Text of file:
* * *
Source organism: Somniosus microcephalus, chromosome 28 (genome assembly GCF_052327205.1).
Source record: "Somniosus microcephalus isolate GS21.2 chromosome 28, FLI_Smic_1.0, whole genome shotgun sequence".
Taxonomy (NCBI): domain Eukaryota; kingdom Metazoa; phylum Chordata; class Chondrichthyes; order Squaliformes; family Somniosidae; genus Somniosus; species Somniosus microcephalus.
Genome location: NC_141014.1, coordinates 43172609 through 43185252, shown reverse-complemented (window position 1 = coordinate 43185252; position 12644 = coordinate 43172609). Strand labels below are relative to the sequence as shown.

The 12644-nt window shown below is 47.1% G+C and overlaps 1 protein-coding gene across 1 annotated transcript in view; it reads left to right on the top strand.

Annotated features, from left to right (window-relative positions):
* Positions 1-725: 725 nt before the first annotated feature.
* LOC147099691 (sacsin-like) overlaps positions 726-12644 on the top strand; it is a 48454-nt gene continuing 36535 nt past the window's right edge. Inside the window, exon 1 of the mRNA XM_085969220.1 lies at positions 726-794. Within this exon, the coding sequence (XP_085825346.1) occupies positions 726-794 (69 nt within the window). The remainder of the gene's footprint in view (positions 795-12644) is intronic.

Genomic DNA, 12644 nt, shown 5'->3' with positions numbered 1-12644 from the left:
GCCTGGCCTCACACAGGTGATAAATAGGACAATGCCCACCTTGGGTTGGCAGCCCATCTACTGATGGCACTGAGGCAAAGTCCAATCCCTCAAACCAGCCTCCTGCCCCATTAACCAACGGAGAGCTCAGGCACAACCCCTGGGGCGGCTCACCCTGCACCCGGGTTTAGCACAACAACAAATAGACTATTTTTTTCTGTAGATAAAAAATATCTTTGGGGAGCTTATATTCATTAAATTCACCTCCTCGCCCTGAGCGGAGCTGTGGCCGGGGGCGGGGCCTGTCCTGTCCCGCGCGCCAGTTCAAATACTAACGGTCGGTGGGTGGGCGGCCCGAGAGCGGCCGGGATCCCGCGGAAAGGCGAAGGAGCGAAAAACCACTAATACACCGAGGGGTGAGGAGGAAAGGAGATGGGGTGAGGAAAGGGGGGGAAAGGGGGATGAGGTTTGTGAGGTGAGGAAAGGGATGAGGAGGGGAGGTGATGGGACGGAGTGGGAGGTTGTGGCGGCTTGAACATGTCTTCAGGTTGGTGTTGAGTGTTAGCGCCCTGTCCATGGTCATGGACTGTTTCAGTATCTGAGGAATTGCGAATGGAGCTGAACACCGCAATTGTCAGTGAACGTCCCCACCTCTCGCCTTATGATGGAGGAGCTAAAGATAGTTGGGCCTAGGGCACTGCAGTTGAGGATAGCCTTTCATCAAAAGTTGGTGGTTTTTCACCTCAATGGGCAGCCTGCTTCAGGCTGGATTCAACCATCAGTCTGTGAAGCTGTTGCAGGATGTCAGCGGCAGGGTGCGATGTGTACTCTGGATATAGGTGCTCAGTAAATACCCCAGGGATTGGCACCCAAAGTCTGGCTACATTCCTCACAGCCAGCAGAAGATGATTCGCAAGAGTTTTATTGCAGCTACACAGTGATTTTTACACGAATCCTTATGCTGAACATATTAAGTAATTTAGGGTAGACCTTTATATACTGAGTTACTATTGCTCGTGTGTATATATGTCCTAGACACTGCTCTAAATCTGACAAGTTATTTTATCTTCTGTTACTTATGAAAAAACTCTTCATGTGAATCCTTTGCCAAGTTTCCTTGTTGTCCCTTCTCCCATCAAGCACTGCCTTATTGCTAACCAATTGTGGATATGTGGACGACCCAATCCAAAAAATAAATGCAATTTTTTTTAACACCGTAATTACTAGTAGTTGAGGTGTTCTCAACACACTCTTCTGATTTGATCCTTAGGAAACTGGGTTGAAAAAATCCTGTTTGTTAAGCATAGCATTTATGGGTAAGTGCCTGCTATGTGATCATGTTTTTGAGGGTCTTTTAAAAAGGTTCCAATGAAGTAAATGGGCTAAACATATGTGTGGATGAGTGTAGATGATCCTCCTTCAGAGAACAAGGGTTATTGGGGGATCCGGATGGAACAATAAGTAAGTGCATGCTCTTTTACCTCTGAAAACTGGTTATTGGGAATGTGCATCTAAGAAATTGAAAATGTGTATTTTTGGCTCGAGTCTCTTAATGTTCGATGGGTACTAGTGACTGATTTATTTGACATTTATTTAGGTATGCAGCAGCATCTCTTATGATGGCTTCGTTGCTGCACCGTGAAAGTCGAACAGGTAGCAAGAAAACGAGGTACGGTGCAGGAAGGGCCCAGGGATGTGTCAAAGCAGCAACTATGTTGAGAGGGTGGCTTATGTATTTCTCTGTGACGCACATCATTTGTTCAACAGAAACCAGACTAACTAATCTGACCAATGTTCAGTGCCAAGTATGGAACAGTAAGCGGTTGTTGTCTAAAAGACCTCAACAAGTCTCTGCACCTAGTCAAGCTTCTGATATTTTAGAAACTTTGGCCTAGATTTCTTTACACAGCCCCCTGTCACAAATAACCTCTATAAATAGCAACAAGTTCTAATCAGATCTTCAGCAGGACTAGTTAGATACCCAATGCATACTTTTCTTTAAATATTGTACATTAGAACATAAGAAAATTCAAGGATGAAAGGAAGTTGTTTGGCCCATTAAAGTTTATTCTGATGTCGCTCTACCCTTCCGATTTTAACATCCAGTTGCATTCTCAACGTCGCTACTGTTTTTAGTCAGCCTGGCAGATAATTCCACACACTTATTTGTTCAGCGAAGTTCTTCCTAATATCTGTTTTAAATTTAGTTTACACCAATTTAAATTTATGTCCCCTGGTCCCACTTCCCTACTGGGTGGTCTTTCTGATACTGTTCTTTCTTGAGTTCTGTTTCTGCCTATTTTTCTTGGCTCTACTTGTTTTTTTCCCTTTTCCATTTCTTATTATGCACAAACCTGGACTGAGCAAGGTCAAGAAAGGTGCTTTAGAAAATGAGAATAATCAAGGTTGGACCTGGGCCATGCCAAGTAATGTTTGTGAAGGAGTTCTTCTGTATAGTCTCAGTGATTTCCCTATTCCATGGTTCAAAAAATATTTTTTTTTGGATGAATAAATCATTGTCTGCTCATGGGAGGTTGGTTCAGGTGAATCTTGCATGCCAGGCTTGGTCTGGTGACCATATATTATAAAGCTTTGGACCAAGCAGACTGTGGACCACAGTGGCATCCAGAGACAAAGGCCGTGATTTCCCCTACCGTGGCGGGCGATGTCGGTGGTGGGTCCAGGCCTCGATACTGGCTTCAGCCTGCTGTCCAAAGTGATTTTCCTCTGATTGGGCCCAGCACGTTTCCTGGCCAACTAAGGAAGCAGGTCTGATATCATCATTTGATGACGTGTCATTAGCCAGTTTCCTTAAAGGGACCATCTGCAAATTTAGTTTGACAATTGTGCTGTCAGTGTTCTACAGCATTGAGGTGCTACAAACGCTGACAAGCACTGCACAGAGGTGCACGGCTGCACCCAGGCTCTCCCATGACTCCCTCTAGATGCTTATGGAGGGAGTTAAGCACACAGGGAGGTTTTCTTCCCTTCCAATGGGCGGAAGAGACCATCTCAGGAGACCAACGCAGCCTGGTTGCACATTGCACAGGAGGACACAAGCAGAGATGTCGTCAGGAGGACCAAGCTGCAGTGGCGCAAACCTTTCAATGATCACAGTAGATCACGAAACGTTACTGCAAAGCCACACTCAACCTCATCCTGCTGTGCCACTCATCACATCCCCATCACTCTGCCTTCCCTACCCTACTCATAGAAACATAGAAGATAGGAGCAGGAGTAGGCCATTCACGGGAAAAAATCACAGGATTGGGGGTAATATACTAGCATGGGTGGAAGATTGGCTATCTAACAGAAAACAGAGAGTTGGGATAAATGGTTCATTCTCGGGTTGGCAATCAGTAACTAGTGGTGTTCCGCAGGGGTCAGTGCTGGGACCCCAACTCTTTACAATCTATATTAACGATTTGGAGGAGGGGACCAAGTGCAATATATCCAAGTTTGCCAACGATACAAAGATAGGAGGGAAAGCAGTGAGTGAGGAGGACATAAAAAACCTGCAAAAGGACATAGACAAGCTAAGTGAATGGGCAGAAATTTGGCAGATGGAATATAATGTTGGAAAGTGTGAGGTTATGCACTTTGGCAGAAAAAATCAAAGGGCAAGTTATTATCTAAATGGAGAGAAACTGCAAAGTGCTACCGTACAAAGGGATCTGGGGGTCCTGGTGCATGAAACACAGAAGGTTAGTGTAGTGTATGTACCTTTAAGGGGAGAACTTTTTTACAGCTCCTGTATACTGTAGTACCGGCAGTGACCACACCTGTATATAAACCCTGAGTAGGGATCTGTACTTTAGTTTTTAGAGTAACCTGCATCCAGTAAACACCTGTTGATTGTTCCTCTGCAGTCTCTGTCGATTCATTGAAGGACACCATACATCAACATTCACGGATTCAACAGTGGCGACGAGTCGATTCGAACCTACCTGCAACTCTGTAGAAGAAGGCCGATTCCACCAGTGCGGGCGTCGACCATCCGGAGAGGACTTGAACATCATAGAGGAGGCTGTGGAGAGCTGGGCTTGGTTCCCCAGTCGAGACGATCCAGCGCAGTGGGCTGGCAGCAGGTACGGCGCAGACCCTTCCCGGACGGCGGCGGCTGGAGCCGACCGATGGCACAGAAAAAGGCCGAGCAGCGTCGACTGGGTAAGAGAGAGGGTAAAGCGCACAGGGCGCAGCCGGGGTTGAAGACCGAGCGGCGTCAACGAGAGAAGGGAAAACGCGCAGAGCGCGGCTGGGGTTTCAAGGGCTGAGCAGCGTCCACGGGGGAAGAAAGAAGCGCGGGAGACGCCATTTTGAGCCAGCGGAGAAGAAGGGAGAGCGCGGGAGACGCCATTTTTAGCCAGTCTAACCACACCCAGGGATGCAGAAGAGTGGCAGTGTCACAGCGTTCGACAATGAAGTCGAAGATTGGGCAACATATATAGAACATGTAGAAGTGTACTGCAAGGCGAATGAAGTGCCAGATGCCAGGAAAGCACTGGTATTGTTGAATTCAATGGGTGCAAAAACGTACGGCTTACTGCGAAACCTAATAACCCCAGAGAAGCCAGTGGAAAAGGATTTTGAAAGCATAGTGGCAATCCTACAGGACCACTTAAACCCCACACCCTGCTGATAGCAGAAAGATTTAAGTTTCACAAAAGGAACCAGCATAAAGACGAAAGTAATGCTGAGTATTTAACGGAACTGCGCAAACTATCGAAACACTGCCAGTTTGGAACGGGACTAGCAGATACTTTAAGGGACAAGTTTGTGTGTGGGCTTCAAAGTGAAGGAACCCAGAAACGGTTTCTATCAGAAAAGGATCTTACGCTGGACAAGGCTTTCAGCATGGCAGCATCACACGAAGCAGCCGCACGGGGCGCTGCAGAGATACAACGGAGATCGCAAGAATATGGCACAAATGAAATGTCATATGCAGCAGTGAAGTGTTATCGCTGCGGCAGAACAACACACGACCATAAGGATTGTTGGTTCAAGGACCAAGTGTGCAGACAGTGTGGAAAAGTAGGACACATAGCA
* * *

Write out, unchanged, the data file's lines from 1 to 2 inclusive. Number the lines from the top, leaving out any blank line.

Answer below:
Source organism: Somniosus microcephalus, chromosome 28 (genome assembly GCF_052327205.1).
Source record: "Somniosus microcephalus isolate GS21.2 chromosome 28, FLI_Smic_1.0, whole genome shotgun sequence".